Planning permissions pre purchase

Hi Everyone!

Question about planning permissions for the people who have chosen to self build - is it common to hold off on a purchase of a plot until you get an idea whether the plan you have for it would be accepted by the local authorities or do people usually buy plots they like and adjust their building plans as much as is needed to get accepted after purchase?

Do local French authorities usually form a big problem when presenting them your building plan?
I’m particularly interested if planning for multiple houses on a plot is often problematic (1 large house and 2 bungalows).

Thank you!

Frankly… anyone thinking of buying a plot to build on… (whatever)… would do well to speak with the Mairie… to discover exactly what would/would not be acceptable.

It is quite common for would-be buyers to discuss beforehand… and the advice from the Mairie can make or break the decision to buy the land…

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Got you, so the “advice” from the Mairie can be seen as a pretty solid prelude to the official decision once the plan is submitted?

Righto… the Secretaire… should be au fait with Planning/Urbanisation etc… if not ask her who is… (depends on the size of the Mairie…

Outline what you are thinking of and ask if it would be favourably considered… or does it obviously go against… whatever…

The Secretaire/whoever should be able to talk this through with some confidence… OR/and phone “higher-up” and get some advice from them…

Sometimes one might be advised… “do this/change that… and get the application in NOW as changes are in the pipeline…” (that can be very useful info)

Sometimes one is told “absolutely NO”… or “absolutely no problem” and all sorts in between.

Just go and discuss… make an appointment if necessary… as talks in detail will take time… and make a friend of the Maire… too.

However, if a project is very important… it is worth getting the Plans submitted asap and having the Purchase dependent on them being Passed.

Fab, thanks again for your advice, Stella!

Talk to the notaire about whether there would be the possibility for a conditional clause - ie would the sellers accept this. Also be aware that French planners are quite conservative (small c), so if you are thinking of something very unusual you might have more problems. And depending on the size and location of the land more than one house could be an issue. It is worth looking at your local plan to get an idea of the local thinking.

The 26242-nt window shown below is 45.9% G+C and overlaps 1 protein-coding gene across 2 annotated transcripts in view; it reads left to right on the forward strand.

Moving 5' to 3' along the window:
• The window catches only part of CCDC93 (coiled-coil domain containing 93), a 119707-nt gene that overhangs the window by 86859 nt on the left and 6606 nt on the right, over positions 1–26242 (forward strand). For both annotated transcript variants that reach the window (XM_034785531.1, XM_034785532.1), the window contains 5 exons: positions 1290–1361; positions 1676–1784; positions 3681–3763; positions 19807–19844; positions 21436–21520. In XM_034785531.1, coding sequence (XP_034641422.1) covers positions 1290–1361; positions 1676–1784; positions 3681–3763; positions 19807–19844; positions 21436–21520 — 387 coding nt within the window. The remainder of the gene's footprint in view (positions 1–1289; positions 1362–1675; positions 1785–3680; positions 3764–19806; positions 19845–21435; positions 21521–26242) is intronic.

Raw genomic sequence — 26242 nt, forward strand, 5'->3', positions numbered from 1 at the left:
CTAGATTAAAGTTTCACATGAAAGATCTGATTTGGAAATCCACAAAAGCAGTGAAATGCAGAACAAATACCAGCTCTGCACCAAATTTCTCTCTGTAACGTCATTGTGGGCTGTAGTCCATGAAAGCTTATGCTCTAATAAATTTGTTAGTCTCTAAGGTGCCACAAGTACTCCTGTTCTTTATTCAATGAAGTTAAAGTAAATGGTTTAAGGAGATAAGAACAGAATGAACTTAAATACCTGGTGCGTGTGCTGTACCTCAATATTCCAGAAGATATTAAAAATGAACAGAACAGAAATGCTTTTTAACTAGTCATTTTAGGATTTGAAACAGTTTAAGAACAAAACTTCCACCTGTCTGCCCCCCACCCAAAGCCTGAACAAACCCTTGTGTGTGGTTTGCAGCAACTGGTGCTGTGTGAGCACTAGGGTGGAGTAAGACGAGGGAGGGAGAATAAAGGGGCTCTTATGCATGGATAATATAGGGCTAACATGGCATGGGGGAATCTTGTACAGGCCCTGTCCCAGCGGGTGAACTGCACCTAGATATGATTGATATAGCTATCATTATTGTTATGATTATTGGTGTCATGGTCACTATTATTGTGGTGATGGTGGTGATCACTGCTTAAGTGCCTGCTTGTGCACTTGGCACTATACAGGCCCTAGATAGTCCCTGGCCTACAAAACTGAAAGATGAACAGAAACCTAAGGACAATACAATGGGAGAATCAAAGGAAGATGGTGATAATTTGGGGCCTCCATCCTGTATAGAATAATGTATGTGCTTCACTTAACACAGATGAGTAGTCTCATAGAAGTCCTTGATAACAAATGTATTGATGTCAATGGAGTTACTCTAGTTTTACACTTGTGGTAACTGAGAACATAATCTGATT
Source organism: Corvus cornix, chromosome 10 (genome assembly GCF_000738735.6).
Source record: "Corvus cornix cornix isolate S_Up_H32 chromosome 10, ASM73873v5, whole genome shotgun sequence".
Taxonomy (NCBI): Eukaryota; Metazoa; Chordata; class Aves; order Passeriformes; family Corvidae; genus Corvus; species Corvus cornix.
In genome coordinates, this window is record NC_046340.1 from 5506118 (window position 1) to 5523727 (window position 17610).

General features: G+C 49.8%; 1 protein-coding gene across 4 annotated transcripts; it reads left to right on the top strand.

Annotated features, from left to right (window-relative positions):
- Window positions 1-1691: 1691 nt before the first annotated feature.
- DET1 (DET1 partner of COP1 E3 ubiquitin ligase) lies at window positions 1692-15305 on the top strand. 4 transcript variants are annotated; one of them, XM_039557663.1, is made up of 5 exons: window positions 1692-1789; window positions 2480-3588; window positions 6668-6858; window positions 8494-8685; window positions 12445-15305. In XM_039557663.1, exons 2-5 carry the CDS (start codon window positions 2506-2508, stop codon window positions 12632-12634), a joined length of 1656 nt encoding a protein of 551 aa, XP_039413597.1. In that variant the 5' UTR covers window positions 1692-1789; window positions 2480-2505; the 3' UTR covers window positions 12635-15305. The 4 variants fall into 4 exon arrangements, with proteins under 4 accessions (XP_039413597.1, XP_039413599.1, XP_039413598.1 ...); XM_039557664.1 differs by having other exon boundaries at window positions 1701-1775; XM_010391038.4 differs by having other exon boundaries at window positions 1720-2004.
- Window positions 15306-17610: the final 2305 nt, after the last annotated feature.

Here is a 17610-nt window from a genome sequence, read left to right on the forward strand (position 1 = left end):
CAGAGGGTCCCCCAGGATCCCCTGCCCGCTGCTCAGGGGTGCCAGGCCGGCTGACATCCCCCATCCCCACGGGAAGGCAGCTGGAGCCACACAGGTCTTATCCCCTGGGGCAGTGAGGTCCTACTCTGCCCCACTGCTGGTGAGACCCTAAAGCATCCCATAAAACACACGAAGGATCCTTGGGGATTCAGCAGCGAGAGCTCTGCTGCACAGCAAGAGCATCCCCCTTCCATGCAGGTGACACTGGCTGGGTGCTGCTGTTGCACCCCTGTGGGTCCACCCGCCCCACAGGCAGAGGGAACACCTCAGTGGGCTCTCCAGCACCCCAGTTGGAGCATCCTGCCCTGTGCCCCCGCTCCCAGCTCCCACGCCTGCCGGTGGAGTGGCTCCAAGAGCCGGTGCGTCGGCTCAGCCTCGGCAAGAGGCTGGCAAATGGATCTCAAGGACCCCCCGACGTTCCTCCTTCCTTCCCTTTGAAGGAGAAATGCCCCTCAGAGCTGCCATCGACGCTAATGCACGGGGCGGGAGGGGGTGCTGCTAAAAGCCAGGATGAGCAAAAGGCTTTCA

Contrary to Stella’s great experience of her Marie, ours is hopeless when it comes to planning and the secretary clueless. They are all different.

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If your Secretaire is not able to help… she should advise which Mairie/Dept Office will be able to help…( I’m sure you would never simply take no for an answer…:upside_down_face:)

In fact it is “fair comment” that not all Mairies are alike … some are so small that not much is spent on Training… and thus the office might be considered almost useless … while others equally small, spend on Training to offer a professional service … :hugs:

However small, though… … ALL Mairies will have the telephone number/address/email or whatever … of the various Experts/Decision-Makers etc etc… and the rest is down to the person making the Enquiry… :grinning::relaxed::upside_down_face:

No matter what the experience of the secretary or maire, the mairie will have the Carte Communal at their disposal and should be able to advise, based on that, the likely fate of a request for planning permission. If the land does not fall inside the appropriate zone, your chances of getting any permission whatsoever is zilch.


Absolutely… a very basic Yes or No… whether a plot has building permission…

But if the answer is Yes… that’s when the fine-tuning of an Application comes in… especially when hoping to build more than one dwelling on a plot… :thinking: (eg: 1 large house and 2 bungalows)

The devil is in the detail… :zipper_mouth_face:

There are two different issues here though; firstly, is the land constructible, and secondly, will your specific plans be approved. A sale can be conditional on the land being constructible, because it makes a considerable difference to the value of the land; although if it’s being sold as a building plot presumably that is already known (but be aware that the situation might change if you haven’t started work on the building within a certain timeframe - certificats d’urbanisme have a relatively short life span). But I can’t see a seller agreeing to make the sale conditional on your specific plans being approved. Apart from anything else it can take a considerable time for an architect to draw up plans (everything except very small constructions needs an architect), but beyond that, the seller is simply selling a building plot and It’s not his concern what the buyer does with it once he’s bought it.

The service d’urbanisme (town planning service) will be able to advise you. Larger communes will have their own town planning office within the mairie, a small commune probably won’t but they’ll tell you who deals with their planning. At my mairie the lady in the town planning office is frighteningly efficient, very knowledgable about forms and regulations and policies. The mayor and his secretary won’t answer questions about planning, they simply refer all enquiries to her.


All great tips! Yeah I would never consider buying anything apart from a plot that is “A batir” or “terrain viabilisé” for exactly those reasons. I will be sure to visit the Maire before even considering putting an offer in.